Milestone: The Wonder Weeks Leap 5

Your baby just turned six months old and you’ve noticed some drastic changes.  Suddenly they require more attention, cry more, and are eating less. You’re probably also witnessing mood swings – one minute your baby is protesting everything and the next minute they’re coo’ing at their stuffed animals. Their sleep has also probably hit a bit of a hiccup too! What gives? Leave five, leap five is what gives.

 

What is a leap?

A leap is a growth spurt your little one will go through, impacting them mentally and/or physically. 

 

When do leaps occur?  

Leaps occur throughout a child’s development. Leap five happens at about 26 weeks or 6 months. Leaps, also known as wonder weeks, are determined by a baby’s due date rather than their actual birth date.  This is sometimes referred to as a child’s adjusted age.”

 

What is leap five?

Leap five is referred to as “The World of Relationships.” Broken down in simple terms, your baby can now understand the distance between two objects as well as the placement of objects.  This means that when you walk away, your baby knows how far you are. They can also understand something can be inside, next to, on top of, underneath and even in-between something else. 

 

During leap five your baby will, amongst other things:

  •  Make connections between words and actions

  • Protest when mom and dad walk way

  • Show interest in details such as labels and zippers.

  • Throw objects

  • Blowing air (think raspberries)

  • Pull themselves to an upward position

  • Imitate sounds with their tongue

  • Lift objects to see if anything is underneath 

How do leaps affect sleep?

Most leaps can affect sleep as new developments lead to new ways of thinking and new skills to practice. However, there are steps you can take to reduce the impact any leap or developmental milestone has on sleep. How?  Well, for leap 5…

 

Develop a Soothing Nap and Bedtime Routine

If you haven’t already, now is the time to develop a soothing nap and bedtime routine.  As your baby is making connections between words and actions, this routine will be very effective in communicating and cueing what is to come next – sleep!

 

Implement an Early “In-Crib” Time

The perfect time and spot to practice all the new skills your baby is learning, is when they’re left alone in their crib.  With no distractions they can blow raspberries, pull themselves up, and make sounds with their tongue for as long as they please! It is important to note that, leaps do not change a child’s sleep needs! To ensure they get continue to get all the sleep they need you may need to have them in their crib earlier than normal for naps and bedtime so they are able to get their practice in and still fall asleep on time!  


Remember, if your little one isn’t asleep on time, their body will begin to produce sleep fighting hormones that will make it difficult for them to fall asleep and stay asleep.  If your baby skips a nap or takes a short nap due to “practice” then you will want to implement an early bedtime too!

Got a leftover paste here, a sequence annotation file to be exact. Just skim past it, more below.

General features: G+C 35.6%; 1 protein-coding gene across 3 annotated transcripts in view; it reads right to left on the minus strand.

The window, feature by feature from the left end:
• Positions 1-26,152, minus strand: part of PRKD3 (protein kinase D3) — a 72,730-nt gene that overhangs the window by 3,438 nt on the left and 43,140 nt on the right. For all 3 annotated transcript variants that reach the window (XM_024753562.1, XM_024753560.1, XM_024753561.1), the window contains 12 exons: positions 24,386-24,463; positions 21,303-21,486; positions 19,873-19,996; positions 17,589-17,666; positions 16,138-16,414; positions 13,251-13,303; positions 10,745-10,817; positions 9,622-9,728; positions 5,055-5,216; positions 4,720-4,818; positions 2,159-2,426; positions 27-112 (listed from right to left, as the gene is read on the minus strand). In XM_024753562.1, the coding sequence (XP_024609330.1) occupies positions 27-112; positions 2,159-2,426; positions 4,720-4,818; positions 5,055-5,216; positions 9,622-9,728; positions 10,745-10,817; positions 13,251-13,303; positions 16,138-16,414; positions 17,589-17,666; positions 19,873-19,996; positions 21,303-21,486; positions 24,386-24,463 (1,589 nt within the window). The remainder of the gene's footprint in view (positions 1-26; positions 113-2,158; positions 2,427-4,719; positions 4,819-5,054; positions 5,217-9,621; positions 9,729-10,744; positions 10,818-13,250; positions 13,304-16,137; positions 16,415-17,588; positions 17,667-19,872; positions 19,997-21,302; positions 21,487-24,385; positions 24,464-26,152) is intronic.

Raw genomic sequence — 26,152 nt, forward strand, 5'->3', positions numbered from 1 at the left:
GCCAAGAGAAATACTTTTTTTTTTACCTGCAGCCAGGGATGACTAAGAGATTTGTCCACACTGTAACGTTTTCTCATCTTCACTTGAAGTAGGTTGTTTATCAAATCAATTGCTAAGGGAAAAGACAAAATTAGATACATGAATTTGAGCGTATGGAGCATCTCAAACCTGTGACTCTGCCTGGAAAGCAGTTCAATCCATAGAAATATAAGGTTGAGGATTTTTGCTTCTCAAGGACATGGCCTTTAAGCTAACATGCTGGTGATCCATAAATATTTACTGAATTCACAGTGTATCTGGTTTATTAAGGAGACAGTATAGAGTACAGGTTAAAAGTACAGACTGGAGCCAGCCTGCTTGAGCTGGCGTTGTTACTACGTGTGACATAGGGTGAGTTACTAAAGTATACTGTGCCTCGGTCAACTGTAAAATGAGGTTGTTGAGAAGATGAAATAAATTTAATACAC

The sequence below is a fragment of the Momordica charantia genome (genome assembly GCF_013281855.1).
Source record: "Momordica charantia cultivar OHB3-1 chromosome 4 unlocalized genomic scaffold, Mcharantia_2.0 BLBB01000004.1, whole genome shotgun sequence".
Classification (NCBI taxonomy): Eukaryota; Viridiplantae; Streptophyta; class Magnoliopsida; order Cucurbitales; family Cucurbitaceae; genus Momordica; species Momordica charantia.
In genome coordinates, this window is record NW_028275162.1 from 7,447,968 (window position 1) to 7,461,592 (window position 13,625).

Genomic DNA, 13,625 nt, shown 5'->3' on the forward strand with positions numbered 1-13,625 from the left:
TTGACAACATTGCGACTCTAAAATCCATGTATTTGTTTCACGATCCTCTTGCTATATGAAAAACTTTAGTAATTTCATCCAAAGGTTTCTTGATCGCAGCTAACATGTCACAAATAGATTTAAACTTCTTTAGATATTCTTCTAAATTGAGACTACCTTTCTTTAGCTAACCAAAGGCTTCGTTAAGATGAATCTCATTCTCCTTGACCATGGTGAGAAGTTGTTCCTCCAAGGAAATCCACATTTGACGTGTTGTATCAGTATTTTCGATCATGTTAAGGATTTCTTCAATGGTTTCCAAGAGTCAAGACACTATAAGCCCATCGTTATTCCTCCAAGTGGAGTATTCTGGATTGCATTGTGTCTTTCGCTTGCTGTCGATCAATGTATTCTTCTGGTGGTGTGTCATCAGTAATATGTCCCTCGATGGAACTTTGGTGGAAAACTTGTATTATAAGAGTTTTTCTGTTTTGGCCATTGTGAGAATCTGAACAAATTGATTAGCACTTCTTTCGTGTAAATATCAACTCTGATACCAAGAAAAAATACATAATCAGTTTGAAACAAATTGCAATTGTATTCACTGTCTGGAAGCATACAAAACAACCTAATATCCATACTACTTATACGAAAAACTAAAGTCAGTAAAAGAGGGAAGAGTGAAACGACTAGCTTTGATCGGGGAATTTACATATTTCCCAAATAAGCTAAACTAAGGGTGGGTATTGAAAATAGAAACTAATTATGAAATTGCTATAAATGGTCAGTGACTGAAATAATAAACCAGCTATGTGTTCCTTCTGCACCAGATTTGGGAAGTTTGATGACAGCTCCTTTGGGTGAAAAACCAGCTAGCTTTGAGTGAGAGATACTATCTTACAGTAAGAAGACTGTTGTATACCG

Avoid Interfering

To continue to be an independent sleeper your little one will need to be able to conquer their new skills andfall asleep on their own. If your baby is stuck standing, has thrown their pacifier from their crib, or insists on spending their entire nap looking at their new zipper – that is ok!  It doesn’t mean they need their help.  Your baby will learn to lay down or not stand at all.  Your baby will learn not to throw their pacifier if they really want it and your baby will grow old of blowing raspberries, making noises, or checking out that zipper.  Interfering will only develop bad habits as it enforces their bad habits. Throw a pacifier? Awesome! Mom comes in. Stand up? Cool! Mom comes in.  They don’t need you.  What they need is sleep!

Remain Consistent

Children learn everything through repetition so by remaining consistent with your routine and your behaviors this phase will pass. (This includes when they protest you walking away!) Inconsistencies send mixed messages and mixed messages get mixed results. While leaps are temporary, the healthy sleep skills you teach your baby will last a lifetime!

This blog post was compiled by Family Sleep Institute certified, Well Rested Baby consultant, Amanda Vriens. Amanda can reached at amanda@wellrestedbaby.com.

Well Rested Baby is a team of Family Sleep Institute certified sleep consultants that helps families like yours identify, address, and correct their children’s sleep issues (such as crib climbing and transitioning to a toddler bed) WRB works with moms and dads to create customized sleep plans that reflect a family’s comfort level and philosophies. When paired with WRB’s 360-approach, the entire family is set up for sleep success. WRB offers a variety of support packagesContactWRB today to schedule a consultation or learn more about how we can help you and yours get the sleep you need and deserve.